My name is Mrs. Bacon Onion Cheddar-Spinach, but you can call me Mrs. Spinach. I loved spinach so much that I married it.
Er, not really, but you get the point.
Spinach. Sigh. This is a bittersweet story. For years, I didn’t cook spinach as much as I’d like because my kids -most of ’em anyway- didn’t really like it. I put it on pizza (well, one of the several pizzas I make whenever I make pizzas), made the occasional spanakopita, etc… but I’m the kind of person who could happily eat spinach nearly every day and here I was eating it once a week.
And then I went to Oklahoma. What does this have to do with spinach? Let me tell you.
My kids went to stay with a friend of mine who is nothing less than a living saint*. When I came home, one of the founding members of the “no-green-stuff-in-my-food” cabal approached me and asked, reverently, “Mama? Can you please ask Mrs. Danner for her quiche recipe? That was the best thing ever.” When I answered that I would and asked what kind of quiche it was, you could’ve knocked me over with a feather when he answered, “Spinach!”
*I think we’ll all agree that a woman who agrees to watch all five of my sons and my dog (ages five through thirteen) in addition to caring for her own four children, feeds them, goes for hikes to rivers with them, helps remove leeches from them (thereby providing dinner [and all other moments] conversations for the following month), lets them watch Doctor Who, delivers them home fully alive, and still speaks to me afterward is a living saint. I think her first miracle was getting my kids to eat spinach. That counts, right? Three cheers for Mrs. Casda Danner!
The brain, it boggled. Because honestly, his answer implied both a.) that he liked it and b.) that he was aware that he had actually eaten and liked spinach. I pursued the subject…
“Who ate the spinach quiche?” I asked. All but the baby. “And who liked it?” Again? All but the baby. Holy moly. The next day at the playground, I quizzed my friend about how she accomplished this great deed. Her answer, and I’m paraphrasing here, was that people try to serve spinach to kids all wrong. She told me, “Everyone serves it wilted with vinegar, ” [totally true on my part] “when what they should do is serve it with generous amounts of butter, cheese or cream.”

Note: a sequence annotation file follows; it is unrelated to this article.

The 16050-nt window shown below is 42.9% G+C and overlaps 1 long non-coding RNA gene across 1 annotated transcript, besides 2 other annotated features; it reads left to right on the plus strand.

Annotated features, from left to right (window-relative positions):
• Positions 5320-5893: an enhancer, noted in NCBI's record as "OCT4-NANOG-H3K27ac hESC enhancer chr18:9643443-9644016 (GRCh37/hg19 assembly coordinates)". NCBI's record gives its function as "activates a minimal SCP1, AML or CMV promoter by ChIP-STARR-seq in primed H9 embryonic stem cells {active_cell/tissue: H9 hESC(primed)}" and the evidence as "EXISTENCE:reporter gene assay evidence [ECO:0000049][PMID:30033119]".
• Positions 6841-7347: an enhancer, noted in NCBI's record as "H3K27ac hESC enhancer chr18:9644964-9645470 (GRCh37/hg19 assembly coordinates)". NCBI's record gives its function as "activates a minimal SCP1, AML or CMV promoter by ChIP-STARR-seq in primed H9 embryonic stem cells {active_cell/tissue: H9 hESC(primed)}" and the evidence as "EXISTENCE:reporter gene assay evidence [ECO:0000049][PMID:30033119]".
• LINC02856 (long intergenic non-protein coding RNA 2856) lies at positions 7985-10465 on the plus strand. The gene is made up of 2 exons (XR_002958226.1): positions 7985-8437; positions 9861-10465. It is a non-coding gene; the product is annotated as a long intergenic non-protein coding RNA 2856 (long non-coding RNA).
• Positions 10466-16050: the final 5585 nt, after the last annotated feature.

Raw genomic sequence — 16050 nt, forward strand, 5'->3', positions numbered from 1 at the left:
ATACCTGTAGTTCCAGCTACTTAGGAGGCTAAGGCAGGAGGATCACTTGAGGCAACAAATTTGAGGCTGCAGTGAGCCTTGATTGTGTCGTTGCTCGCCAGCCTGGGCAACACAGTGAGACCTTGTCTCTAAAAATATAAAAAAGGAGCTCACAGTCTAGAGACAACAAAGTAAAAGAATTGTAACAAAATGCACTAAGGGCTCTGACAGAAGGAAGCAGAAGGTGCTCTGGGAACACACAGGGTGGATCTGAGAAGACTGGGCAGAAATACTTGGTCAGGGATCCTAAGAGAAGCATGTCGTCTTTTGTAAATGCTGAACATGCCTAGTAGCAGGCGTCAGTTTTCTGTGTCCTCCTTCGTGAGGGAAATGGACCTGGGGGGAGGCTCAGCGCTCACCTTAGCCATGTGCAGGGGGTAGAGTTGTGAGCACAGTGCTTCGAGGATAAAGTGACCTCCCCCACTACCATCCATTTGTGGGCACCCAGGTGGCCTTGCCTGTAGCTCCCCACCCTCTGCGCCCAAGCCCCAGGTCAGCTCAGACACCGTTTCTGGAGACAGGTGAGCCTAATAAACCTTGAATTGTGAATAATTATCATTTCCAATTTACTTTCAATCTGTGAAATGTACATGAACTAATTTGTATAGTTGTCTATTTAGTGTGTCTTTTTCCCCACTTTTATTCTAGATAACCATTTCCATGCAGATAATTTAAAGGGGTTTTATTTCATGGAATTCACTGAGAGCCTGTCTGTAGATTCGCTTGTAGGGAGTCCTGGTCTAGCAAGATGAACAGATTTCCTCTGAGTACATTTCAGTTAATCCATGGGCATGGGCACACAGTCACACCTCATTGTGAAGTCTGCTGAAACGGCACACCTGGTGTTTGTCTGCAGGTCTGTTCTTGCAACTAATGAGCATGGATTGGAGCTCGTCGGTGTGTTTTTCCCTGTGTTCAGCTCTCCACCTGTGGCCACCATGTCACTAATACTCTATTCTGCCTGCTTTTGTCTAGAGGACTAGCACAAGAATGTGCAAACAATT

I told you she was a saint, but she not only is beatified, she’s brilliant.
And so. While
wasting incredible amounts of time researching on Pinterest, I stumbled upon a very tempting picture of broccoli cheese bites. “Self,” quoth I, “You ought to try something like that… but with spinach.” I channeled Casda, combined wild amounts of Cheddar cheese, spinach and bacon (because where Cheddar cheese is, bacon should be!) and inspired by the aforementioned broccoli cheese bites, I achieved spinach-to-children’s-mouth success.
These Spinach Bacon Cheddar Munchy Cakes (so dubbed by my eldest son after I struggled with what to call them) are packed with all the culinary joy that results when spinach, bacon, and Cheddar get together. It’s hard to believe something so satisfying can be thrown together so quickly. More good news? These little beauts are very inexpensive. Omit the bacon and you have a vegetarian friendly entree or hearty snack.
A batch of these disappeared at light speed. And guess who tried it? The baby! And guess who liked it? Everyone! Including the baby!
We all opted for sriracha to accompany our munchy cakes. This one is mine. See the ladylike, evenly placed hot sauce dots?
This? This one is my husband’s. No pretty dots for him. No-siree-bob. Man. Need. Much. Sriracha.
All I know is this; I probably won’t win any health food awards with this recipe and I don’t care. They’re just so tasty.
- 1 pound package frozen spinach, thawed and squeezed to remove most of the liquid
- 3 cups shredded Cheddar cheese (I prefer extra sharp for this.)
- 1½ cups fine dry bread crumbs (seasoned or plain)
- 6 large eggs
- ½ pound of bacon, cooked, drained and crumbled
- 3 tablespoons finely minced onion
- ¼ teaspoon dry mustard powder (I prefer Coleman's.)
- freshly ground black pepper to taste
- Hot sauce for serving
- Preheat oven to 375°.
- Line a baking sheet (or two, depending on size) with parchment paper.
- Stir all ingredients together until even.
- Scoop about ¼-1/3 cup of the mixture (an amount about equal to the size of a plum) and form into a patty. Place patties on prepared pan.
- Repeat until all of the mixture is formed into patties.
- Bake for 25-30 minutes, flipping the patties after about 15 minutes, until they are all golden brown and crisp on the outside.
- Serve hot, warm or cool with your preferred hot sauce.